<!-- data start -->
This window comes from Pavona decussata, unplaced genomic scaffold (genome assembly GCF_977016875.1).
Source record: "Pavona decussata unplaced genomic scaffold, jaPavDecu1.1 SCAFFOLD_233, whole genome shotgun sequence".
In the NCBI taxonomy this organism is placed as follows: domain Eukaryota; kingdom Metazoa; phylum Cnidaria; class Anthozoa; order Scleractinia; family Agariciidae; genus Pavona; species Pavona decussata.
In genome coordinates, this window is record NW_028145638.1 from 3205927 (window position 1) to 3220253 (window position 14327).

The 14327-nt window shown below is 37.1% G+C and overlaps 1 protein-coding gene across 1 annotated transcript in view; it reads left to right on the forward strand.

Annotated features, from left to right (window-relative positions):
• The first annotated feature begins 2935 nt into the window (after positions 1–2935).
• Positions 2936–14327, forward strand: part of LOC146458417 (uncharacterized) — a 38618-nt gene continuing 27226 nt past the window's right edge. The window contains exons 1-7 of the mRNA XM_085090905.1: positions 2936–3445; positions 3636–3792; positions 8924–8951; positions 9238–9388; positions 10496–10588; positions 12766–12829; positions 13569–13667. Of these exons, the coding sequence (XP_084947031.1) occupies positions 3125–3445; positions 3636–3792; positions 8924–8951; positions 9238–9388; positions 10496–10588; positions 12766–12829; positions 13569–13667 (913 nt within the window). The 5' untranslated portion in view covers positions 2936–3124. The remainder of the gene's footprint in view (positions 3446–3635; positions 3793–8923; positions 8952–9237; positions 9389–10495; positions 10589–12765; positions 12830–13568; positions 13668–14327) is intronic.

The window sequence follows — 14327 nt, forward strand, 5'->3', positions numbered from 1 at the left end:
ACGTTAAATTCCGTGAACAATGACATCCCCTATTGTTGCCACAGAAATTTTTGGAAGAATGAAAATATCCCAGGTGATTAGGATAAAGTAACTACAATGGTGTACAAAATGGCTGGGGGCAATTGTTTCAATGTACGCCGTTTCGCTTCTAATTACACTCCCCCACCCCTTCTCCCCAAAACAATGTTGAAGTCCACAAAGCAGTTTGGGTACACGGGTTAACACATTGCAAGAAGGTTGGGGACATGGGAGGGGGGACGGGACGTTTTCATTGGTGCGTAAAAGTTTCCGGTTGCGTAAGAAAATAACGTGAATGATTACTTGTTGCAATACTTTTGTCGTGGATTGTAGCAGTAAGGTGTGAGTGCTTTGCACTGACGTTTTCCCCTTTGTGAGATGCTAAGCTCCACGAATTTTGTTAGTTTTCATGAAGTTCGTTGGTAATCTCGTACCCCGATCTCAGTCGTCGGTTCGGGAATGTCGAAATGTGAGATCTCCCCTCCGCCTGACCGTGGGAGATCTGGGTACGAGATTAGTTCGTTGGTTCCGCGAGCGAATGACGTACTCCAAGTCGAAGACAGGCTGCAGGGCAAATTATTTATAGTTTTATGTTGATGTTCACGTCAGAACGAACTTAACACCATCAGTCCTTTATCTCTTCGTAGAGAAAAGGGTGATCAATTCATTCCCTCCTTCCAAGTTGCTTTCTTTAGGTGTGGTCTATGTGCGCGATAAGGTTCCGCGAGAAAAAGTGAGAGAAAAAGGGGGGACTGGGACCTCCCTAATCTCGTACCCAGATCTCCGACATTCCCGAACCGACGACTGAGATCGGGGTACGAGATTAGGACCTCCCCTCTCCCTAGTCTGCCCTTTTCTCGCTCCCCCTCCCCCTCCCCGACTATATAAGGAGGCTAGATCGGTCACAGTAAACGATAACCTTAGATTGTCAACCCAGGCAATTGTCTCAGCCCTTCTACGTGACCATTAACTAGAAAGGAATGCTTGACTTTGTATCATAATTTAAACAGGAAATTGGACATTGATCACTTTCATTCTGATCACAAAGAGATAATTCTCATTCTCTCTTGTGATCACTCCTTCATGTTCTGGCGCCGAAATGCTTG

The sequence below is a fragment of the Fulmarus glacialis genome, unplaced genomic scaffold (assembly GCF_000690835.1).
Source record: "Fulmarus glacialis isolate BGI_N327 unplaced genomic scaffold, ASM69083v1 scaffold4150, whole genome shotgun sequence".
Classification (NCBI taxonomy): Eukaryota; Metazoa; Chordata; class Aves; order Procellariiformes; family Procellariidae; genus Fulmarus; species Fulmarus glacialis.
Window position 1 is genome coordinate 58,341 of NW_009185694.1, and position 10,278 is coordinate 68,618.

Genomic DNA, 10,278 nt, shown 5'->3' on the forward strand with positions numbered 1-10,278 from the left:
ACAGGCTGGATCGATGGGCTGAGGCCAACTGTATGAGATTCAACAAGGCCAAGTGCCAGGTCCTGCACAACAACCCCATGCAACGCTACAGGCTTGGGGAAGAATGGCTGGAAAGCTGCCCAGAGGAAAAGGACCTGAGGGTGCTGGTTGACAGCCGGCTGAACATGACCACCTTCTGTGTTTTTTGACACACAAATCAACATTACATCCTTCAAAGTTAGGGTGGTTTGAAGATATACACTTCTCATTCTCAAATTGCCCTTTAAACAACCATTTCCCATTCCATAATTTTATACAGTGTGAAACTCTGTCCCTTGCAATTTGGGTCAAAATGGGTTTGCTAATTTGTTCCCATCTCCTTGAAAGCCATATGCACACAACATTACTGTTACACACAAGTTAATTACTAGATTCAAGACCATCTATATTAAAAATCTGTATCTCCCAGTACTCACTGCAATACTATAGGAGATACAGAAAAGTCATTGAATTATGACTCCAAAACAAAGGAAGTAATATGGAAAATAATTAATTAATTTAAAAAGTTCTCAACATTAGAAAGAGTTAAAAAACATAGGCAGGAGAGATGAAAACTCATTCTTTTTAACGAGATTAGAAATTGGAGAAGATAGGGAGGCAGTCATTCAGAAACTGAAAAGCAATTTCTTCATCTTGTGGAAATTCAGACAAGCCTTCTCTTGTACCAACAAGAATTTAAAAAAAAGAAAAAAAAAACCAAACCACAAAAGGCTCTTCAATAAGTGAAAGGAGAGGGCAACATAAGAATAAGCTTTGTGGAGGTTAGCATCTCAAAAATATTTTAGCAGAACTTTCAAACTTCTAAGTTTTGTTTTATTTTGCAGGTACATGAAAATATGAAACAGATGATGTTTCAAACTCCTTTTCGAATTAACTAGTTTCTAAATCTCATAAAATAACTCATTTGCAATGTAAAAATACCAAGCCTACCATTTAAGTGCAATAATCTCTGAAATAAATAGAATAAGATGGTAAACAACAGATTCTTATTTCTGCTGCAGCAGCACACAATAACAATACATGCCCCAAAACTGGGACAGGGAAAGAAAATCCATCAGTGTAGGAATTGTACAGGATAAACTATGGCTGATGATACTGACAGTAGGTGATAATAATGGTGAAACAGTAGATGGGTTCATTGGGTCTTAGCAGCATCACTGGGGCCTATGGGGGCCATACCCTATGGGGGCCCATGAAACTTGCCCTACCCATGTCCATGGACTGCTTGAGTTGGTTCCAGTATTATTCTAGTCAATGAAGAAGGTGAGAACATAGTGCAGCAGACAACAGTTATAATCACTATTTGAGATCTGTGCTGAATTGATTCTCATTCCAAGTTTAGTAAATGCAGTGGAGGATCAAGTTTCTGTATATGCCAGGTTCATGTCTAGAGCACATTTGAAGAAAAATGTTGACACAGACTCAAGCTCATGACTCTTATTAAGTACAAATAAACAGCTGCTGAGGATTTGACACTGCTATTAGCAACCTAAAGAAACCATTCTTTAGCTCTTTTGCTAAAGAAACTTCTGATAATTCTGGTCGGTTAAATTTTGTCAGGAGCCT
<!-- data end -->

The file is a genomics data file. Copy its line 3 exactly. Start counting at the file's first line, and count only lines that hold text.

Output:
In the NCBI taxonomy this organism is placed as follows: domain Eukaryota; kingdom Metazoa; phylum Cnidaria; class Anthozoa; order Scleractinia; family Agariciidae; genus Pavona; species Pavona decussata.